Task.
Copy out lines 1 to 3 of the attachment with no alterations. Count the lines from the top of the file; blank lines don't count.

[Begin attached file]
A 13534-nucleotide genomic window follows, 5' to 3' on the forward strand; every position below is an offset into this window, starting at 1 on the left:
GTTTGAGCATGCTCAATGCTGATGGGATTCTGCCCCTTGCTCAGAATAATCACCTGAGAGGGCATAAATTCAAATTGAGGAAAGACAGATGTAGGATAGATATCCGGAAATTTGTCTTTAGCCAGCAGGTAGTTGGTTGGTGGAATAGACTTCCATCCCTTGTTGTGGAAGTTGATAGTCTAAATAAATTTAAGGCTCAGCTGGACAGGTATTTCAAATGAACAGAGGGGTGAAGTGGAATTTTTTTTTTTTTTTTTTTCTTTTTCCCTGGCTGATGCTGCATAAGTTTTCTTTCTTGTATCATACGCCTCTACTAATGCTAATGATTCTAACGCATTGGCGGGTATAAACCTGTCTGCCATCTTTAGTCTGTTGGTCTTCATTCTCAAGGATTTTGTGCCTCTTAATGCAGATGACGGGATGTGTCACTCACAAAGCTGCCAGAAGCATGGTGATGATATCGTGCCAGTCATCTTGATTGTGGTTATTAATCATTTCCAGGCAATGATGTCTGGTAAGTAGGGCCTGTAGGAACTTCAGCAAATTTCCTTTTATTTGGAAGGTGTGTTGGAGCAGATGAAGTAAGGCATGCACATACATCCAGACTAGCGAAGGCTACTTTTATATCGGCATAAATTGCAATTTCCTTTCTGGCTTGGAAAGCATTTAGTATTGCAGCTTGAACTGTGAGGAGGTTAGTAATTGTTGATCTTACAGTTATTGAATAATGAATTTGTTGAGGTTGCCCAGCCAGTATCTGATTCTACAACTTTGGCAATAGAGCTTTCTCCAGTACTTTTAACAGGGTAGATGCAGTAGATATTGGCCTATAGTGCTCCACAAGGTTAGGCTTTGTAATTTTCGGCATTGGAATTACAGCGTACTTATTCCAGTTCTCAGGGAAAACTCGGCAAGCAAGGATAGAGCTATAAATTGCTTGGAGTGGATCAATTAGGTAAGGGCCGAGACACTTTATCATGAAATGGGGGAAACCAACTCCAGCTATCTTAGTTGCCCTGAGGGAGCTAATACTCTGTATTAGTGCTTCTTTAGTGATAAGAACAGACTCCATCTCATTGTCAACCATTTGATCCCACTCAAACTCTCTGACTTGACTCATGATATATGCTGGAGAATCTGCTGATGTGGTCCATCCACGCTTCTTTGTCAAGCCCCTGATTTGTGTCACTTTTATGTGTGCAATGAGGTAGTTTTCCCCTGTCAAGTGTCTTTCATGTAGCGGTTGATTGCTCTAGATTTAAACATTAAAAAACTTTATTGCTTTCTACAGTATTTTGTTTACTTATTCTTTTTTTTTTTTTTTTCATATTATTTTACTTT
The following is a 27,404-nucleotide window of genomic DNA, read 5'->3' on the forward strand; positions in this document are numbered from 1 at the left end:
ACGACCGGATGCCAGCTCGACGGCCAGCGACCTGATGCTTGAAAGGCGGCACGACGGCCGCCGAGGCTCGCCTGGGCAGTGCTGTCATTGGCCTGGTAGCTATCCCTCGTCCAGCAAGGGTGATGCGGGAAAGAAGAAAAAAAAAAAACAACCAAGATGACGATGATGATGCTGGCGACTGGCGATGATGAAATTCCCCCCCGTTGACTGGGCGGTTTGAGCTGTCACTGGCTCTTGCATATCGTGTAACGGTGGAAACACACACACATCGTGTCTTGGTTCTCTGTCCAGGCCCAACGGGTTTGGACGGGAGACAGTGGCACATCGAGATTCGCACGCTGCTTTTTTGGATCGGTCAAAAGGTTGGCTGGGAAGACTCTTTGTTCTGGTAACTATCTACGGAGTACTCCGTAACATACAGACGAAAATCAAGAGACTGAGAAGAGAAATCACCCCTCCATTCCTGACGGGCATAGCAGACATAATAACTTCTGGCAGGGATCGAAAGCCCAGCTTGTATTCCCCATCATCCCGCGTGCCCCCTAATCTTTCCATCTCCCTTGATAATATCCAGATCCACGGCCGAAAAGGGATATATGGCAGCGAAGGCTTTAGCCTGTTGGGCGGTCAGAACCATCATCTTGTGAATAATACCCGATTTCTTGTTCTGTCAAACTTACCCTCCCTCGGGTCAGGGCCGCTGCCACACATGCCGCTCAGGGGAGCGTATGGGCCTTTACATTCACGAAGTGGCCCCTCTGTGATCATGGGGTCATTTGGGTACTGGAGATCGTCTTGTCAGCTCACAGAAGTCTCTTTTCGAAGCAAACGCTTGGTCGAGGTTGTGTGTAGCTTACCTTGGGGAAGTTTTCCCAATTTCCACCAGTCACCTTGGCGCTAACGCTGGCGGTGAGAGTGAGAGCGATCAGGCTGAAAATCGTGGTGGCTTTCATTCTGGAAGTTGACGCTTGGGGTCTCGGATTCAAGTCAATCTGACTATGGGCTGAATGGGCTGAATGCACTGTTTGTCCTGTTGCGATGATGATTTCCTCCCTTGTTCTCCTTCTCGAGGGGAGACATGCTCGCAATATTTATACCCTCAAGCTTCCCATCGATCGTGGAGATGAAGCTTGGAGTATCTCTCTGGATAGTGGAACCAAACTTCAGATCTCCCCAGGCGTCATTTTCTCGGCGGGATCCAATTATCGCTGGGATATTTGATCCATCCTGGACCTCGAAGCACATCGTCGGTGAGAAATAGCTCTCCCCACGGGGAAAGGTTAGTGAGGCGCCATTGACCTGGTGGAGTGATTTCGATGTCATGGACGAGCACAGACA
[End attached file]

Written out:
A 13534-nucleotide genomic window follows, 5' to 3' on the forward strand; every position below is an offset into this window, starting at 1 on the left:
GTTTGAGCATGCTCAATGCTGATGGGATTCTGCCCCTTGCTCAGAATAATCACCTGAGAGGGCATAAATTCAAATTGAGGAAAGACAGATGTAGGATAGATATCCGGAAATTTGTCTTTAGCCAGCAGGTAGTTGGTTGGTGGAATAGACTTCCATCCCTTGTTGTGGAAGTTGATAGTCTAAATAAATTTAAGGCTCAGCTGGACAGGTATTTCAAATGAACAGAGGGGTGAAGTGGAATTTTTTTTTTTTTTTTTTTCTTTTTCCCTGGCTGATGCTGCATAAGTTTTCTTTCTTGTATCATACGCCTCTACTAATGCTAATGATTCTAACGCATTGGCGGGTATAAACCTGTCTGCCATCTTTAGTCTGTTGGTCTTCATTCTCAAGGATTTTGTGCCTCTTAATGCAGATGACGGGATGTGTCACTCACAAAGCTGCCAGAAGCATGGTGATGATATCGTGCCAGTCATCTTGATTGTGGTTATTAATCATTTCCAGGCAATGATGTCTGGTAAGTAGGGCCTGTAGGAACTTCAGCAAATTTCCTTTTATTTGGAAGGTGTGTTGGAGCAGATGAAGTAAGGCATGCACATACATCCAGACTAGCGAAGGCTACTTTTATATCGGCATAAATTGCAATTTCCTTTCTGGCTTGGAAAGCATTTAGTATTGCAGCTTGAACTGTGAGGAGGTTAGTAATTGTTGATCTTACAGTTATTGAATAATGAATTTGTTGAGGTTGCCCAGCCAGTATCTGATTCTACAACTTTGGCAATAGAGCTTTCTCCAGTACTTTTAACAGGGTAGATGCAGTAGATATTGGCCTATAGTGCTCCACAAGGTTAGGCTTTGTAATTTTCGGCATTGGAATTACAGCGTACTTATTCCAGTTCTCAGGGAAAACTCGGCAAGCAAGGATAGAGCTATAAATTGCTTGGAGTGGATCAATTAGGTAAGGGCCGAGACACTTTATCATGAAATGGGGGAAACCAACTCCAGCTATCTTAGTTGCCCTGAGGGAGCTAATACTCTGTATTAGTGCTTCTTTAGTGATAAGAACAGACTCCATCTCATTGTCAACCATTTGATCCCACTCAAACTCTCTGACTTGACTCATGATATATGCTGGAGAATCTGCTGATGTGGTCCATCCACGCTTCTTTGTCAAGCCCCTGATTTGTGTCACTTTTATGTGTGCAATGAGGTAGTTTTCCCCTGTCAAGTGTCTTTCATGTAGCGGTTGATTGCTCTAGATTTAAACATTAAAAAACTTTATTGCTTTCTACAGTATTTTGTTTACTTATTCTTTTTTTTTTTTTTTTCATATTATTTTACTTT
The following is a 27,404-nucleotide window of genomic DNA, read 5'->3' on the forward strand; positions in this document are numbered from 1 at the left end: